8. In view of the submissions made by the rival parties, it would be appropriate to refer to the judgments relied upon by both sides. In Vistari Shebe's case (supra) the Division bench of this Court (Coram : Dharamadhikari and Jahagirdar, JJ) held that the confession made to Police Patil was inadmissible in view of the bar under Section 25 of the Evidence Act since Police Patil is Police Officer. In order to arrive at the finding, the Division Bench placed reliance upon earlier judgment of this Court in Queen Empress v. Bhima ILR (1893) BOM. 485. The reliance was also placed upon Section 6 of the Maharashtra Village Police Act, 1967 ("the Act" for short) which gives powers to Police Patil to collect and communicate to the State Officer intelligence affecting the public peace and also power to prevent within the limits of his village the commission of offences and public nuisances, and detect and bring offenders therein to justice, within the limits of village.

9. In Ramsingh's case (supra) the Division Bench of this Court (Coram : V.K. Barde and J.A. Patil, JJ.) placing reliance upon the judgment in Vistari Shebe's case and Bhima's case held that confessional statement made by the accused before Police Patil is not admissible in evidence.

10, In Sanjay's case (supra) the Division Bench of this Court (Coram : D.D. Sinha and P.S. Brahme, JJ.) placing reliance upon judgments in Vistari Shebe's case and Ramsingh's case held that the confessional statement made by the accused before the Police Patil is not admissible in evidence.

11. In Arjun Bhekare's case (supra) the Division Bench of this Court (Coram : R.M.S. Khandeparkar and R.S. Mohite, JJ) held that the confession made to Police Officer is not confession made to Police Officer and as such is not hit by Section 25 of the Evidence Act. To arrive at this finding, the Division Bench of this Court placed reliance upon the judgment of the Apex Court in the case of Rajkumar Karwal v. Union of India MANU/SC/0014/1991 : 1991CriLJ97 . The Division Bench quoted the following paragraphs from the said judgment :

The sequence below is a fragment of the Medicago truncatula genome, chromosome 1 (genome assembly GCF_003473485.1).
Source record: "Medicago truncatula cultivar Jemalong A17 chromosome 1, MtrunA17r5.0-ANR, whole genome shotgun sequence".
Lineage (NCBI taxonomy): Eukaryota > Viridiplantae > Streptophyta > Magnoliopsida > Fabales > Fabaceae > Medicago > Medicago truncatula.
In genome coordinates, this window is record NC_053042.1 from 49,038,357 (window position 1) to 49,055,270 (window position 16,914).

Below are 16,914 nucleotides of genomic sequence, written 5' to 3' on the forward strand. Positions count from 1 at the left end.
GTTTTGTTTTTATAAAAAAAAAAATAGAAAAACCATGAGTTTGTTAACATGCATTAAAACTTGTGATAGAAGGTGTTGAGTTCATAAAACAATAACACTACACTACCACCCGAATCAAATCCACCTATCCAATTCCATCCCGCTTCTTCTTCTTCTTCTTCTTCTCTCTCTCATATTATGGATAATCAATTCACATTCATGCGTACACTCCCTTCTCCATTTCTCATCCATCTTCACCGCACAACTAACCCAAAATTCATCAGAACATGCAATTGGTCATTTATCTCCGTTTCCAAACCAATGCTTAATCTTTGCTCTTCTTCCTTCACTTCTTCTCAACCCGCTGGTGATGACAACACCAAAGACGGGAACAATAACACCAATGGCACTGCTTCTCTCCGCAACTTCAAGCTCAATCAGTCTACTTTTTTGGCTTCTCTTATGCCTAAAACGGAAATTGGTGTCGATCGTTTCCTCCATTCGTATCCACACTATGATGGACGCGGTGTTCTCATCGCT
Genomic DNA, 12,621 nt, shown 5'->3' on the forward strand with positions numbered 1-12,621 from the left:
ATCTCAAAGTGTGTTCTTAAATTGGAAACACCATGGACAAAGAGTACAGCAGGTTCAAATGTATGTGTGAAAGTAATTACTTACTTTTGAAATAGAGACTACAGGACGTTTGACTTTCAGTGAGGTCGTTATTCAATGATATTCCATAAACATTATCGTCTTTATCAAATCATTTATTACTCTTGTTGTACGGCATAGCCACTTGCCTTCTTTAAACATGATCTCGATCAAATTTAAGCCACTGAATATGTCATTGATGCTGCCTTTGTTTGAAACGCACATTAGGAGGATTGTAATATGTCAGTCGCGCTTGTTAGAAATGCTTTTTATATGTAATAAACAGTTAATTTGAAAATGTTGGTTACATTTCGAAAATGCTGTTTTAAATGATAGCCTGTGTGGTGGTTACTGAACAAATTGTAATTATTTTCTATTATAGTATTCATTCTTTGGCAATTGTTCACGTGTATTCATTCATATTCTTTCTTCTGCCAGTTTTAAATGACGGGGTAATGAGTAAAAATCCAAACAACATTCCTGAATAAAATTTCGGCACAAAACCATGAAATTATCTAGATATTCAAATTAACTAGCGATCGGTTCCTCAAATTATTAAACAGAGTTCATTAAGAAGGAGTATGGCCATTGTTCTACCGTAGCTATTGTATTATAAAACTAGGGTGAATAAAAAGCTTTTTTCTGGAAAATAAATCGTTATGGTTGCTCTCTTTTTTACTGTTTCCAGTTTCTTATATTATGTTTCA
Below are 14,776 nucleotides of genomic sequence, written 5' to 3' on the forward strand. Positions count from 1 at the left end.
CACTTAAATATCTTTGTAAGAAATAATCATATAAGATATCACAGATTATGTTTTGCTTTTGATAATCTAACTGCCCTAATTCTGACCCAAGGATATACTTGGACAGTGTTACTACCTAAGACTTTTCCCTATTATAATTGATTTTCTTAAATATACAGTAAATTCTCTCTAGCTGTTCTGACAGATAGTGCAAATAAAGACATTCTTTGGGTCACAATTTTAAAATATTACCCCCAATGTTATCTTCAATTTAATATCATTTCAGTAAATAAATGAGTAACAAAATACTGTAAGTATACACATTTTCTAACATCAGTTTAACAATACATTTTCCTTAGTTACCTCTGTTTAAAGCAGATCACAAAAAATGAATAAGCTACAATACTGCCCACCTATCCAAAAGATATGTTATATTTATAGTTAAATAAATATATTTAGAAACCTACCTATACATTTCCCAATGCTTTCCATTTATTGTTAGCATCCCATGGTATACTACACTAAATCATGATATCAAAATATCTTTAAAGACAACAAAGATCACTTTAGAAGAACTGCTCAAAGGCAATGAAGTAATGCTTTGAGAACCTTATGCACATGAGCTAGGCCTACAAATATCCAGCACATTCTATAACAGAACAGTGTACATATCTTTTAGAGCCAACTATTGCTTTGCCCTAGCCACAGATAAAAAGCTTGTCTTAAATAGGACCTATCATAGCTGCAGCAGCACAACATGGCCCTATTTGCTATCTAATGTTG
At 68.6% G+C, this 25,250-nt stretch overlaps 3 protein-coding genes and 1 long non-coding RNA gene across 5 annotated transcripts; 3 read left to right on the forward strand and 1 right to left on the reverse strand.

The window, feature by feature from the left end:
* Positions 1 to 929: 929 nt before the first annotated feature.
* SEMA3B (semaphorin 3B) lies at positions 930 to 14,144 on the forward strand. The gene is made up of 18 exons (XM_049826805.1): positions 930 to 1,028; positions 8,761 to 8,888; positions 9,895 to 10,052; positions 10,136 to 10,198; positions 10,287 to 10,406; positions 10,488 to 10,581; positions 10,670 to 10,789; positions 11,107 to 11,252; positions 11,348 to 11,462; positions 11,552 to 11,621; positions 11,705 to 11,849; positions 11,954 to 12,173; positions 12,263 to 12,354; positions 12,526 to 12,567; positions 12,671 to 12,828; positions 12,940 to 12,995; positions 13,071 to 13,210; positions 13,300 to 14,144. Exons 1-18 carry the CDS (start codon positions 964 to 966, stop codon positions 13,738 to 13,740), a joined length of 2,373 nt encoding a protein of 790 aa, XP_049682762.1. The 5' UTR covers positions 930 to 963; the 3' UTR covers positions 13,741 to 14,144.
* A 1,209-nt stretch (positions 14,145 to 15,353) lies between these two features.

We therefore, agree that as Section 25 of Evidence Act which engrafts a wholesome protection it must not be construed in a narrow and technical sense but must be understood in a broad and popular sense. But at the same time it cannot be construed in so wide a sense as to include persons on whom only some of the powers exercised by the police are conferred within the category of police officers.

The important attribute of police power is not only the power to investigate into the commission of cognizable offence but also the power to prosecute the offender by filing a report or a charge-sheet under Section 173 of the Code. That is why this Court has since the decision in Badku Joti Savant MANU/SC/0276/1966 : 1966CriLJ1353 accepted the ratio that unless an officer is invested under any special law with the powers of investigation under the Code, including the power to submit a report under Section 173, he cannot be described to be a police officer under Section 25, Evidence Act.

12. It is to be noted that earlier judgments of this Court holding contrary view were not brought to the notice of the learned Judges in Arjun Bhekare's case.

13. Thus, we are faced with a situation in which coordinate benches have taken contrary views.

14. In Raj Kumar Karwal's case the issue before the Apex Court was whether an officer invested with powers of officer-in-charge of Police Station under Section 53 of Narcotic Drugs & Psychotropic Substances Act 1985 was Police Officer within the meaning of Section 25 of the Evidence Act. The Apex Court, after considering several judgments of the Apex Court and High Courts, held that such an order cannot be described as Police Officer for the purpose of Section 25 of the Evidence Act.